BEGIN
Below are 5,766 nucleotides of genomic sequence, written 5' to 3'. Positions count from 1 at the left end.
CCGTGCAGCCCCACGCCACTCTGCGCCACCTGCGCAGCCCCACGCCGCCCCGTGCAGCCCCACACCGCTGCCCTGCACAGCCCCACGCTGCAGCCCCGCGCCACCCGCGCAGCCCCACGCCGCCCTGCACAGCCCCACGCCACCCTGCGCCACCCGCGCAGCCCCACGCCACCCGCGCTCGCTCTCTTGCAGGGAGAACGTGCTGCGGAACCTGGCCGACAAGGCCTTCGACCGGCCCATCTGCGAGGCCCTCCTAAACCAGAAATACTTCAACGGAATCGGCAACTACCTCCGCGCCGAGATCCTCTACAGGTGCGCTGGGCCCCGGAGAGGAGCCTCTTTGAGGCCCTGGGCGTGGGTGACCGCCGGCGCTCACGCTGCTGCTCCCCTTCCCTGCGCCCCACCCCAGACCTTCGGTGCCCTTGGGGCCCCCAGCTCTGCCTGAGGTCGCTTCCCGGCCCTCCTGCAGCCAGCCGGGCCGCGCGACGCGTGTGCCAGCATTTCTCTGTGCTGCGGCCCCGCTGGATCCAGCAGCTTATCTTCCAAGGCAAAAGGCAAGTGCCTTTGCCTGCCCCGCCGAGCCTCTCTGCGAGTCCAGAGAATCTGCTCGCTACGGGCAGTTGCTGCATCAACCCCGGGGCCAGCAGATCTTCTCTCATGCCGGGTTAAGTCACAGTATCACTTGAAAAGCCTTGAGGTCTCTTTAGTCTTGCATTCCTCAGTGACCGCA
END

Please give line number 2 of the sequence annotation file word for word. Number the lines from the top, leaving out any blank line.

CCGTGCAGCCCCACGCCACTCTGCGCCACCTGCGCAGCCCCACGCCGCCCCGTGCAGCCCCACACCGCTGCCCTGCACAGCCCCACGCTGCAGCCCCGCGCCACCCGCGCAGCCCCACGCCGCCCTGCACAGCCCCACGCCACCCTGCGCCACCCGCGCAGCCCCACGCCACCCGCGCTCGCTCTCTTGCAGGGAGAACGTGCTGCGGAACCTGGCCGACAAGGCCTTCGACCGGCCCATCTGCGAGGCCCTCCTAAACCAGAAATACTTCAACGGAATCGGCAACTACCTCCGCGCCGAGATCCTCTACAGGTGCGCTGGGCCCCGGAGAGGAGCCTCTTTGAGGCCCTGGGCGTGGGTGACCGCCGGCGCTCACGCTGCTGCTCCCCTTCCCTGCGCCCCACCCCAGACCTTCGGTGCCCTTGGGGCCCCCAGCTCTGCCTGAGGTCGCTTCCCGGCCCTCCTGCAGCCAGCCGGGCCGCGCGACGCGTGTGCCAGCATTTCTCTGTGCTGCGGCCCCGCTGGATCCAGCAGCTTATCTTCCAAGGCAAAAGGCAAGTGCCTTTGCCTGCCCCGCCGAGCCTCTCTGCGAGTCCAGAGAATCTGCTCGCTACGGGCAGTTGCTGCATCAACCCCGGGGCCAGCAGATCTTCTCTCATGCCGGGTTAAGTCACAGTATCACTTGAAAAGCCTTGAGGTCTCTTTAGTCTTGCATTCCTCAGTGACCGCA